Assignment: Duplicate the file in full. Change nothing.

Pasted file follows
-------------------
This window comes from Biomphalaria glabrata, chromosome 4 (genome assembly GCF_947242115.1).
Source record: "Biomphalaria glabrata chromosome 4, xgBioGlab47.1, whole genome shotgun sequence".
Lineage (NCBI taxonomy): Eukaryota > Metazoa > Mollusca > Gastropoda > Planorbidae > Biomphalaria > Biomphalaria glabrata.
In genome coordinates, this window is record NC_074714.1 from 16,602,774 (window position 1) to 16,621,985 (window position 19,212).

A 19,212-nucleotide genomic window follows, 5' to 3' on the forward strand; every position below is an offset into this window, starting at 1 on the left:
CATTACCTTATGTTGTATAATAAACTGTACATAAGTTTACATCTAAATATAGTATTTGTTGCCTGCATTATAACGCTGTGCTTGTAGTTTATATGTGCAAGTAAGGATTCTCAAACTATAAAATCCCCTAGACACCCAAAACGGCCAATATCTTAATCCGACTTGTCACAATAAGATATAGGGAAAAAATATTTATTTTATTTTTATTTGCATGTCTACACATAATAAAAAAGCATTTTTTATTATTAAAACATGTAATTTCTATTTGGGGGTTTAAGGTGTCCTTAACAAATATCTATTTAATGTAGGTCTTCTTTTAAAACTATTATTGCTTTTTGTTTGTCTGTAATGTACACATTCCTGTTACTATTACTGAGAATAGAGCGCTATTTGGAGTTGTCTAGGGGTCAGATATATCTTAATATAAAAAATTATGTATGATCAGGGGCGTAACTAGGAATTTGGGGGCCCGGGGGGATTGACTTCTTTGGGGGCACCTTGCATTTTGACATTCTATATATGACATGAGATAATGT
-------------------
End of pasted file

This window comes from Biomphalaria glabrata, chromosome 4 (genome assembly GCF_947242115.1).
Source record: "Biomphalaria glabrata chromosome 4, xgBioGlab47.1, whole genome shotgun sequence".
Lineage (NCBI taxonomy): Eukaryota > Metazoa > Mollusca > Gastropoda > Planorbidae > Biomphalaria > Biomphalaria glabrata.
In genome coordinates, this window is record NC_074714.1 from 16,602,774 (window position 1) to 16,621,985 (window position 19,212).

A 19,212-nucleotide genomic window follows, 5' to 3' on the forward strand; every position below is an offset into this window, starting at 1 on the left:
CATTACCTTATGTTGTATAATAAACTGTACATAAGTTTACATCTAAATATAGTATTTGTTGCCTGCATTATAACGCTGTGCTTGTAGTTTATATGTGCAAGTAAGGATTCTCAAACTATAAAATCCCCTAGACACCCAAAACGGCCAATATCTTAATCCGACTTGTCACAATAAGATATAGGGAAAAAATATTTATTTTATTTTTATTTGCATGTCTACACATAATAAAAAAGCATTTTTTATTATTAAAACATGTAATTTCTATTTGGGGGTTTAAGGTGTCCTTAACAAATATCTATTTAATGTAGGTCTTCTTTTAAAACTATTATTGCTTTTTGTTTGTCTGTAATGTACACATTCCTGTTACTATTACTGAGAATAGAGCGCTATTTGGAGTTGTCTAGGGGTCAGATATATCTTAATATAAAAAATTATGTATGATCAGGGGCGTAACTAGGAATTTGGGGGCCCGGGGGGATTGACTTCTTTGGGGGCACCTTGCATTTTGACATTCTATATATGACATGAGATAATGT